Friday, April 26, 2013

Caramel

My tastes in what a story should be are in flux lately. After writing for some twelve years or so...okay, maybe more like fifteen...I'm seeing some really basic "rules" of writing in a way that I never saw them before. The idea that every scene should contribute to the story, for example, means something new to me now than it used to.

Three months ago, my concept of a story was different. I don't use the term slice-of-life very often, but that must have been how I saw my work. My goal was to capture a time and place in an expansive way. Scenes were included if they were plausible and interesting. I was writing about chaos by being chaotic.

Now, I am more focused on forward momentum. I have stricter rules about what is allowed in a story. It's not enough to be plausible. It must move the story forward.  It feels very linear, not specifically in terms of timeline, but in terms of a singular story that is unfolding.

I find myself still obsessed with chaos, for better or for worse. Is that due to my age? I see the happenings of the world as being completely random, which in many ways keeps my uninspired when it comes to writing. But I also think it moves me to really search for something worth writing about. Given that, I am still attempting to evoke the realization of the world's chaos in my current story, but I'm channeling that through my characters instead of including the chaos as part of the structure of the book.

Here's some rough stuff I'm playing with, including a little nod to the dear Michelle Davidson Argyle. I can't decide if I hate the last couple of sentences.

Each morning, she walked from her apartment to the office, passing the Hotel de ville, crossing the green waters of the Seine at Rue d’Arcole and cutting diagonally across the uneven courtyard of the Parvis Notre-Dame to Rue du Petit Pont, the cobblestones sometimes submerged after rain or after snow. She walked by vendors roasting chestnuts. She walked by gypsies asking for money. She walked by tourists posing for photographs, imagining herself captured and nameless in thousands of photographs, in thousands of households, in thousands of cities. 

For The Spectacle she wrote stories about long lost twins reuniting after fifty-six years, about the migration of monarch butterflies, about grunions beaching themselves at high tide on the shores of Baja California. With each piece she attempted to pry open the face of the advancing world to uncover the machinery underneath, the interlocking gears, the work of steady, knowing hands. She looked for truth in coincidences, in patterns. She looked for truth in chaos.

I don't know why I feel this way at the moment, but I do. And I am realizing just this moment that it has to do with reading Moby Dick. There were things I did not like about that book that I see in my own writing, and it's making me respond by changing my direction. It helps that I've also been reading Murakami and Toibin, who somehow manage to make these beautiful emotions grow by just gradually letting stories unfold.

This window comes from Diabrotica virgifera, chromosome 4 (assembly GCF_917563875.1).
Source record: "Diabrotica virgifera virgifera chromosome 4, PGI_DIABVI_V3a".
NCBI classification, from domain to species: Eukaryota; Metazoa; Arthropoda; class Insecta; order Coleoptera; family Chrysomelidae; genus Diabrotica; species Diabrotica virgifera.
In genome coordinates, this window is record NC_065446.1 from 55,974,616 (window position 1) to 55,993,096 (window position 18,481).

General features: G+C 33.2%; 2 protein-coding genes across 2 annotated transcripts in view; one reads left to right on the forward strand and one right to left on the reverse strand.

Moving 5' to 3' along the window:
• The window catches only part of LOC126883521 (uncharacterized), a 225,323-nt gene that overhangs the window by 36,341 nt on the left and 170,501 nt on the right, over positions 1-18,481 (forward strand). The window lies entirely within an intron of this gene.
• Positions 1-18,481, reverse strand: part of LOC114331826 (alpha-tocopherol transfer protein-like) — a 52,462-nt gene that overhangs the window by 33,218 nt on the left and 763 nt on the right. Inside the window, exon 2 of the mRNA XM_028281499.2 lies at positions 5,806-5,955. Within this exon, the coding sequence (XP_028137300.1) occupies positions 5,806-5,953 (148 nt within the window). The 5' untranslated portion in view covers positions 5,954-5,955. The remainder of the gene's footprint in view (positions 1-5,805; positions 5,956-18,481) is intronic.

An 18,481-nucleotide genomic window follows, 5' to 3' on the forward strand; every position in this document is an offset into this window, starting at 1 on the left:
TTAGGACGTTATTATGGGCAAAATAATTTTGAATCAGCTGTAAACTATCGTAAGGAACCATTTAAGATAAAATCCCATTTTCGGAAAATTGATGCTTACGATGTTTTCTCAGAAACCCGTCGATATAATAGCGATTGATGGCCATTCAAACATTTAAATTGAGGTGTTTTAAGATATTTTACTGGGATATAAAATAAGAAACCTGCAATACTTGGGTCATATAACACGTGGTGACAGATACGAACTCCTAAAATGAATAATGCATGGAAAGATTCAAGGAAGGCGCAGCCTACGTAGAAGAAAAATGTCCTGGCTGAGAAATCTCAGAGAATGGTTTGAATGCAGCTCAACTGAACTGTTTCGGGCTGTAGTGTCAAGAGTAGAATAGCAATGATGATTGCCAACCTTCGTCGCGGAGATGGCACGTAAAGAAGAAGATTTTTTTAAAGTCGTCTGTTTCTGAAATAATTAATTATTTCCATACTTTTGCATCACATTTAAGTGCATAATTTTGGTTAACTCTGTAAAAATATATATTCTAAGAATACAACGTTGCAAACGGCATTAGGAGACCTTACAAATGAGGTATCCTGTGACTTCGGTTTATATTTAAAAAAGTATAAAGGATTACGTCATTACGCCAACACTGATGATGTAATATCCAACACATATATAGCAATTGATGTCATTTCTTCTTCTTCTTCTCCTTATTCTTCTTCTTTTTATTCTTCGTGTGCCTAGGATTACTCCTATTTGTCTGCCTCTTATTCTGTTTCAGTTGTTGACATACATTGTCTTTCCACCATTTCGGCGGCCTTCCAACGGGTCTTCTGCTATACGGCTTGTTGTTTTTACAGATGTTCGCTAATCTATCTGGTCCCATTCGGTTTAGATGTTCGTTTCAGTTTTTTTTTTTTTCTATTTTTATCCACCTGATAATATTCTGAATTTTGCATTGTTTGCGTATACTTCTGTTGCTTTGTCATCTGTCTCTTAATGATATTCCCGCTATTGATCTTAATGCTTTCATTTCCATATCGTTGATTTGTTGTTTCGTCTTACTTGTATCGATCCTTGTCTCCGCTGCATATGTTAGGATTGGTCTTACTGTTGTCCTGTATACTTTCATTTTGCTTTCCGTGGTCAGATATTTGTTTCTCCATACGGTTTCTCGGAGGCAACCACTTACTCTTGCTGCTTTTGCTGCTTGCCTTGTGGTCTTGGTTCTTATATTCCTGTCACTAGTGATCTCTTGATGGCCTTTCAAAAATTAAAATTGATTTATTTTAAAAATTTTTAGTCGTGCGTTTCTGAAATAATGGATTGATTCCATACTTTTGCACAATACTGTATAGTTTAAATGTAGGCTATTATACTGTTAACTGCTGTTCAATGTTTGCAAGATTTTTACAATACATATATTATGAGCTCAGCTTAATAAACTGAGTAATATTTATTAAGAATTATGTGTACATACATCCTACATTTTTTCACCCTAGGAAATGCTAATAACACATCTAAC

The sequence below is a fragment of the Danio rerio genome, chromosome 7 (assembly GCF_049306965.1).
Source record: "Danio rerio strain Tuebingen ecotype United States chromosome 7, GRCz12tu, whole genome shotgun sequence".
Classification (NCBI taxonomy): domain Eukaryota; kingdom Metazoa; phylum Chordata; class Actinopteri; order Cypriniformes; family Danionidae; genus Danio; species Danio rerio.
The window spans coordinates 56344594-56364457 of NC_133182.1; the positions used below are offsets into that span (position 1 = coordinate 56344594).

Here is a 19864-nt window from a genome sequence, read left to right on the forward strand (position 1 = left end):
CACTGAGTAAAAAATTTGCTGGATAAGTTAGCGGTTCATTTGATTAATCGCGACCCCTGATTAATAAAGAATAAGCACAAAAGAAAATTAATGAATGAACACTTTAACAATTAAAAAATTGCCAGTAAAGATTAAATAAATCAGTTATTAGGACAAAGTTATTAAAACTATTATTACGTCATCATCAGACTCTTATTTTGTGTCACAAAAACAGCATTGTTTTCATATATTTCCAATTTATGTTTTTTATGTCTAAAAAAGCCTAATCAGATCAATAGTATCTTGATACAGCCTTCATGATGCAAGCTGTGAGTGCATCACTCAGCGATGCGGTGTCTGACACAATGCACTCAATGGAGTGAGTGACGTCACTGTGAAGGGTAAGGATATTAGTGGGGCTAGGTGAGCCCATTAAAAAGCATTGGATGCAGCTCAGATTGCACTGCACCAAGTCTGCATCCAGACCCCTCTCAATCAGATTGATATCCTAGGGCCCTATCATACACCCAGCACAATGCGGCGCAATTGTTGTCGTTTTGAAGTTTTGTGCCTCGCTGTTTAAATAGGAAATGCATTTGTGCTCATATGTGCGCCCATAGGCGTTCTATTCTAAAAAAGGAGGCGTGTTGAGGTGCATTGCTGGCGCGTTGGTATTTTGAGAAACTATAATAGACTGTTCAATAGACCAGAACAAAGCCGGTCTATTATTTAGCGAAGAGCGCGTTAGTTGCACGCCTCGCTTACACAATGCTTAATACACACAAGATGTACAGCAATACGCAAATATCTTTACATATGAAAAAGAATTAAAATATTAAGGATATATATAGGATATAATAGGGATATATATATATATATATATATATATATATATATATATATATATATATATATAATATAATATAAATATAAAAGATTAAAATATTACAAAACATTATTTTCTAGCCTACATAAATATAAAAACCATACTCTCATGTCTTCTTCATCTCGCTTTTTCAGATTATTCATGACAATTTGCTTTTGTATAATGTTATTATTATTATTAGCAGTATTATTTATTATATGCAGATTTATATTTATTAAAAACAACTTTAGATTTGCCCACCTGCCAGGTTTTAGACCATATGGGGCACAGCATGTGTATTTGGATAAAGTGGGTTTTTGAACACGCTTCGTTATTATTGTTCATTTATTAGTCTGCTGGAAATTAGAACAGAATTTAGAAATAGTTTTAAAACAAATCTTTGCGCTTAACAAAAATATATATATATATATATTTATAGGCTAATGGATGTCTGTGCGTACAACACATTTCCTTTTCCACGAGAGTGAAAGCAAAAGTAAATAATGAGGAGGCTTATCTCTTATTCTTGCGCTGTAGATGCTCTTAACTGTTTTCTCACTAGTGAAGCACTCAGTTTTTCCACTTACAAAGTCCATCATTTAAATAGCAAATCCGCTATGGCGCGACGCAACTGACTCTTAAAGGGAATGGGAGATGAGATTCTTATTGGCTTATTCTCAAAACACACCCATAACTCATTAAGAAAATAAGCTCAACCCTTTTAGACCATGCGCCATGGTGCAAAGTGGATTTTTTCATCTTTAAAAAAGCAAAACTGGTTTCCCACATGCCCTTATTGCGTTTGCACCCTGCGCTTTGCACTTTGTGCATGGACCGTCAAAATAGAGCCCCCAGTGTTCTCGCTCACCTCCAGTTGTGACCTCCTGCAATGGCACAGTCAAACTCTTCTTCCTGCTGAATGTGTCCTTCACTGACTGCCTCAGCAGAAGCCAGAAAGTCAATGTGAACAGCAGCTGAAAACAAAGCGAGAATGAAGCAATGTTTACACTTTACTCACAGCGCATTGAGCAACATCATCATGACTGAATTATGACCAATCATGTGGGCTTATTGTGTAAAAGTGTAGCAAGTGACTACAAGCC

I guess it's a good thing that I'm reading this year.

Caramel:

1. You put a cuppa sugar in a pot.
2. You pour 1/4 cup of water down over it and, without mixing, let it set until all of the water has saturated the sugar.
3. You put it on medium heat, and,  still without stirring, you let all of the sugar melt and bubble and turn a beautiful golden color. (A little darker if you want more of that lovely bitter taste.)
4. You take it off the heat and slowly add 3/4 cup cream while whisking. Swoooosh! It will bubble and steam and be quite exciting! Don't panic.
5. Add in some butter (3? 3.5 tablespoons?)
6. Add in a teaspoon or so of sea salt. Do it.

Swoooosh!

I never made caramel before because I'm not a huge fan of it. But I love making things from scratch. And I apparently like the homemade stuff a lot more than I like the stuff from a store.

I drizzled it on top of vanilla ice cream with another sprinkle of sea salt.


What's Peanut eating? My gray Puma sock. It means he loves me.


9 comments:

  1. Once again, this is beautiful writing. I do think you should spend more time in your characters' internal worlds. That's where all of it happens: the chaos, the emotion, the story itself. It's all in the characters, inside the characters. Plot events only exist to allow us to see more about the characters' inner worlds. If you want the world to seem chaotic, show how it creates chaos in the life of a specific character. I like how much more you seem to be diving into the emotional life of Diane in this version. She was very much a scientific observer of life, even of her own life, in the version I read. That made for a very quiet story, which was fine and I enjoyed it, but I really like what you're doing here. You seem much more engaged with the soul.